689 otherwise, the Office of Financial Regulation.
690 (h) “Sandbox period” means the period, initially not longer
691 than 24 months, in which the commissioner has:
692 1. Authorized an innovative financial product or service to
693 be made available to consumers.
694 2. Granted the person who makes the innovative financial
695 product or service available a waiver of general law or rule
696 requirements, as determined by the commissioner, so that the
697 authorization under subparagraph 1. is possible.
698 (4) WAIVERS OF GENERAL LAW AND RULE REQUIREMENTS.—
699 (a) Notwithstanding any other provision of law, upon
700 approval of a Financial Technological Sandbox application, the
701 commissioner may grant an applicant a waiver of a requirement,
702 or a portion thereof, which is imposed by a general law or rule
703 in any following chapter or part thereof, if all of the
704 conditions in paragraph (b) are met:
705 1. Chapter 516, consumer finance.
706 2. Chapter 517, securities transactions.
707 3. Chapter 520, retail installment sales.
708 4. Chapter 537, title loans.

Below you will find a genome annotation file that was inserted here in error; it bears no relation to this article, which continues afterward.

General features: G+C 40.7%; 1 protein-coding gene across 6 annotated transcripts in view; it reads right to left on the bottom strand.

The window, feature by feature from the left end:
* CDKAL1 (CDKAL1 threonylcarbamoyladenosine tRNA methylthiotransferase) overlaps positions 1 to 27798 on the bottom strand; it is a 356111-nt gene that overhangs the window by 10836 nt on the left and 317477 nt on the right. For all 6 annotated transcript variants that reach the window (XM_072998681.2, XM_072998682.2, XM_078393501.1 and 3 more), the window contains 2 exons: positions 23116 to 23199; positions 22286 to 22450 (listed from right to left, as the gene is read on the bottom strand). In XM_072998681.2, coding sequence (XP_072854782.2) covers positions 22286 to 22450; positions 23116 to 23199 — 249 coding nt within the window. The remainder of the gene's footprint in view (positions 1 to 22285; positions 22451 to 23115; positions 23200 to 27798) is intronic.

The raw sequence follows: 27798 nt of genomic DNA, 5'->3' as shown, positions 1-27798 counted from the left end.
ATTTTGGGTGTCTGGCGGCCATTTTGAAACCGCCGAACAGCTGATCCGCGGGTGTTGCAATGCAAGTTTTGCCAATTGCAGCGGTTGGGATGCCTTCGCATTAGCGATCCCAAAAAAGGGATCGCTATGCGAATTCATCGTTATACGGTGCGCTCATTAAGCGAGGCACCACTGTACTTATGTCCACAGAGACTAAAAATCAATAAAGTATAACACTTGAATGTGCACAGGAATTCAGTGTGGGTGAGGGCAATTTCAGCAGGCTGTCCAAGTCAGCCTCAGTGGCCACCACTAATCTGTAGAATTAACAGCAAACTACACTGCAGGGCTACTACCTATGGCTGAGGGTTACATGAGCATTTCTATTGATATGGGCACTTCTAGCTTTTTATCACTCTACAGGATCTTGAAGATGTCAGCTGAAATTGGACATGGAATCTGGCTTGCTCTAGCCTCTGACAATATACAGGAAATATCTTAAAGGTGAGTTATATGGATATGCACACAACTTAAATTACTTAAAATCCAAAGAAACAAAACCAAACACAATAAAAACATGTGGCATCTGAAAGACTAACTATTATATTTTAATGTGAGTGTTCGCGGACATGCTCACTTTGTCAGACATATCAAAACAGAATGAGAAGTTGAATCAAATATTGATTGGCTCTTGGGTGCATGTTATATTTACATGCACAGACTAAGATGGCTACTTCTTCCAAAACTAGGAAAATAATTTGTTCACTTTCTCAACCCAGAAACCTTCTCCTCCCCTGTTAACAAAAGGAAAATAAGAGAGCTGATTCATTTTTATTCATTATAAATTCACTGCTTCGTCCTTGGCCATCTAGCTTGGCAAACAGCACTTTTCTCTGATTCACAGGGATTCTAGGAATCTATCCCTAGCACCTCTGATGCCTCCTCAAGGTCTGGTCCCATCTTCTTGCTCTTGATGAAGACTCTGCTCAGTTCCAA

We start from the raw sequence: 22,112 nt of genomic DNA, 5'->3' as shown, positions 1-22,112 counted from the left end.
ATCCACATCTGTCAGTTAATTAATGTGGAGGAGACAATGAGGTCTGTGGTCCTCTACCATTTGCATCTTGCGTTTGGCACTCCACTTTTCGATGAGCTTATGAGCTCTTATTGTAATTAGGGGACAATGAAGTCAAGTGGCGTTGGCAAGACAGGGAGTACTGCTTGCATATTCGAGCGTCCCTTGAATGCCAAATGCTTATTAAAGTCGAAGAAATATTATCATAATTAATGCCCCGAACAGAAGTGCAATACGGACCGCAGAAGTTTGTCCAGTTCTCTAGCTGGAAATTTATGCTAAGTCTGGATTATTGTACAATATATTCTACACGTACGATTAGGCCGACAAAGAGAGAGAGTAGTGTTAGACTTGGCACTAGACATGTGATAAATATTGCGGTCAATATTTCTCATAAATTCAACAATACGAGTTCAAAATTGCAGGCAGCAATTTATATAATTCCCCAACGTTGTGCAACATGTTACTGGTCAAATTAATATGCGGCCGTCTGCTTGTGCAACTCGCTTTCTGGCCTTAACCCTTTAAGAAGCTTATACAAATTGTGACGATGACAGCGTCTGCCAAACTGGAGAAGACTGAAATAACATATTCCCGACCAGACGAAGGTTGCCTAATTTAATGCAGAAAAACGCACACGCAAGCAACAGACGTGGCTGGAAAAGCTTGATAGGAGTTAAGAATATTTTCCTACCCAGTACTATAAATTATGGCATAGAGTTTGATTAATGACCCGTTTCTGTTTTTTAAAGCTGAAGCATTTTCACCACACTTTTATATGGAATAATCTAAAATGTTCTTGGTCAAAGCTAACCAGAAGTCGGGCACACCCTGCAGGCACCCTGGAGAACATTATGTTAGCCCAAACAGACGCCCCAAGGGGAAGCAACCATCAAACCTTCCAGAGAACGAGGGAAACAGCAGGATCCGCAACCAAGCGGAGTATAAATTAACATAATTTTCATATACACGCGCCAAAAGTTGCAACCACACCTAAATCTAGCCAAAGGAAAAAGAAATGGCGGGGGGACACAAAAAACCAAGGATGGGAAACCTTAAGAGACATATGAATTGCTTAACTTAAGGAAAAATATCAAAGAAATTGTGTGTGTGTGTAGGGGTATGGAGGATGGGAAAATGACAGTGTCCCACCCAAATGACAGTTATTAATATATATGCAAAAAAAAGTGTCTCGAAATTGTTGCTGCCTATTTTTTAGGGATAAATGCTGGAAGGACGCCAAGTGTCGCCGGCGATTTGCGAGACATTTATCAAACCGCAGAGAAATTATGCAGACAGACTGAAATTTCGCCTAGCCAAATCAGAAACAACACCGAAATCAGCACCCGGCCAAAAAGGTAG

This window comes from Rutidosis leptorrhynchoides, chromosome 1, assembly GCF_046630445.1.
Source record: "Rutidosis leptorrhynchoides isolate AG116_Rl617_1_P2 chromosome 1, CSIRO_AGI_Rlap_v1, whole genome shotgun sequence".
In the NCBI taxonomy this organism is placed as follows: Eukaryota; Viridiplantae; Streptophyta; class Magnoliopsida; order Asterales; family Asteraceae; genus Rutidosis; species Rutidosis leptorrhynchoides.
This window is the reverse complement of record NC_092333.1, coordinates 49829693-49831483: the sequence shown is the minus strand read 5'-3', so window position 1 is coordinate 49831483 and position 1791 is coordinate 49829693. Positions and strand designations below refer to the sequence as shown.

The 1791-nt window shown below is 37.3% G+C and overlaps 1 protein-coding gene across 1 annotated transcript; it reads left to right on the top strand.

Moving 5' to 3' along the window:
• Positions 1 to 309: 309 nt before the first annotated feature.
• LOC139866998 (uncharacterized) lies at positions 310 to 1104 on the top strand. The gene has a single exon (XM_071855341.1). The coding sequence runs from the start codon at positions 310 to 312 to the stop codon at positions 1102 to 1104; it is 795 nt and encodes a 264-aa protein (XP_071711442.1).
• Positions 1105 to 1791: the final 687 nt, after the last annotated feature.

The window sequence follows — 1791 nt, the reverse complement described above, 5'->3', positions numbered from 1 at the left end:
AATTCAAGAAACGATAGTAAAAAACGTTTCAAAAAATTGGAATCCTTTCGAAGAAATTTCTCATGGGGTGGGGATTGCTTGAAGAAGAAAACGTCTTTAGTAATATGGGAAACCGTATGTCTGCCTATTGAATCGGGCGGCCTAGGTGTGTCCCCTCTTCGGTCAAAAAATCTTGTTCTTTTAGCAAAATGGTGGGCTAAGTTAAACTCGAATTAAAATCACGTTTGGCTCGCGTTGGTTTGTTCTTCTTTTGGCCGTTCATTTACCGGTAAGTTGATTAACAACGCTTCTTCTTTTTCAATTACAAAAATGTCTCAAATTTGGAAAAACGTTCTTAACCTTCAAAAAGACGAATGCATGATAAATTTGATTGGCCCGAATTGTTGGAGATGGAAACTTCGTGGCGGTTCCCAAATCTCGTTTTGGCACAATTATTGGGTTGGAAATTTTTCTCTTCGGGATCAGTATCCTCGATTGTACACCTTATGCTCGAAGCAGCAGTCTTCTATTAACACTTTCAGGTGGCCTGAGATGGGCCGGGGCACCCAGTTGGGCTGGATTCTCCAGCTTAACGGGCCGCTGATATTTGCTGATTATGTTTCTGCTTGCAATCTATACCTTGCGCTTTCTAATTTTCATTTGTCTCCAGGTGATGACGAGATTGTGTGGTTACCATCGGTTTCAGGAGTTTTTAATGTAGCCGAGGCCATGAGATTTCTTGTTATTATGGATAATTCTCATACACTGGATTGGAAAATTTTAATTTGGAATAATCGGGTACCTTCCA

709 5. Part I or part II of chapter 560, general provisions of
710 money services businesses or payment instruments and funds
712 6. Chapter 655, financial institutions generally.
713 7. Chapter 657, credit unions.
714 8. Chapter 658, banks and trust companies.
715 9. Chapter 660, trust business.
716 10. Chapter 662, family trust companies.
717 11. Chapter 663, international banking.
718 (b) The commissioner may grant, during a sandbox period, a
719 waiver of a requirement, or a portion thereof, imposed by a
720 general law or rule in any chapter enumerated in paragraph (a),
721 if all of the following conditions are met:
722 1. The general law or rule does not currently authorize the
723 innovative financial product or service to be made available to
725 2. The waiver is not broader than necessary to accomplish
726 the purposes and standards specified in this section, as
727 determined by the commissioner.
728 3. No provision relating to the liability of an
729 incorporator, director, or officer of the applicant is eligible
730 for a waiver.
731 (5) FINANCIAL TECHNOLOGY SANDBOX APPLICATION; STANDARDS FOR
732 APPROVAL; CONSUMER PROTECTION BOND.—
733 (a) Before making an innovative financial product or
734 service available to consumers in the Financial Technology
735 Sandbox, a person must file an application with the
736 commissioner. The commissioner shall, by rule, prescribe the
737 form and manner of the application.
738 1. In the application, the person must specify the general
739 law or rule requirements for which a waiver is sought, and the
740 reasons why these requirements prohibit the innovative financial
741 product or service from being made available to consumers.
742 2. The application must also contain the information
743 specified in subparagraphs (e)1.-7.
744 (b) A business entity filing an application under this
745 section must be a domestic corporation or other organized